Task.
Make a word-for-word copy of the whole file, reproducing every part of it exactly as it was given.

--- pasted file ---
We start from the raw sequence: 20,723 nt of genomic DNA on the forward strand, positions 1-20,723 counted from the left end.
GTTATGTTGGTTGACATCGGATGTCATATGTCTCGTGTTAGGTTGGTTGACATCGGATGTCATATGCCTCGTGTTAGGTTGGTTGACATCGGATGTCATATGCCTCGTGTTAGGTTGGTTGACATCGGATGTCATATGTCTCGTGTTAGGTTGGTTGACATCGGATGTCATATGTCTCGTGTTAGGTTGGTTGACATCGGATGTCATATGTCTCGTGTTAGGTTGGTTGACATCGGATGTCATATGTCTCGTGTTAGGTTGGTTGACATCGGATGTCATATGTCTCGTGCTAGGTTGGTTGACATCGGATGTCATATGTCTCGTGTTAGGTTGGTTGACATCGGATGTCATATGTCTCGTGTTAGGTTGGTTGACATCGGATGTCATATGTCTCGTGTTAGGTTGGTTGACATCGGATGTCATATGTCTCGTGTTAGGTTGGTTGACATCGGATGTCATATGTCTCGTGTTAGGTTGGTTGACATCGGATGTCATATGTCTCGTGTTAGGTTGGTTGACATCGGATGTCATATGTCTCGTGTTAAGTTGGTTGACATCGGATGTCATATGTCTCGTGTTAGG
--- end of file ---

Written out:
We start from the raw sequence: 20,723 nt of genomic DNA on the forward strand, positions 1-20,723 counted from the left end.
GTTATGTTGGTTGACATCGGATGTCATATGTCTCGTGTTAGGTTGGTTGACATCGGATGTCATATGCCTCGTGTTAGGTTGGTTGACATCGGATGTCATATGCCTCGTGTTAGGTTGGTTGACATCGGATGTCATATGTCTCGTGTTAGGTTGGTTGACATCGGATGTCATATGTCTCGTGTTAGGTTGGTTGACATCGGATGTCATATGTCTCGTGTTAGGTTGGTTGACATCGGATGTCATATGTCTCGTGTTAGGTTGGTTGACATCGGATGTCATATGTCTCGTGCTAGGTTGGTTGACATCGGATGTCATATGTCTCGTGTTAGGTTGGTTGACATCGGATGTCATATGTCTCGTGTTAGGTTGGTTGACATCGGATGTCATATGTCTCGTGTTAGGTTGGTTGACATCGGATGTCATATGTCTCGTGTTAGGTTGGTTGACATCGGATGTCATATGTCTCGTGTTAGGTTGGTTGACATCGGATGTCATATGTCTCGTGTTAGGTTGGTTGACATCGGATGTCATATGTCTCGTGTTAAGTTGGTTGACATCGGATGTCATATGTCTCGTGTTAGG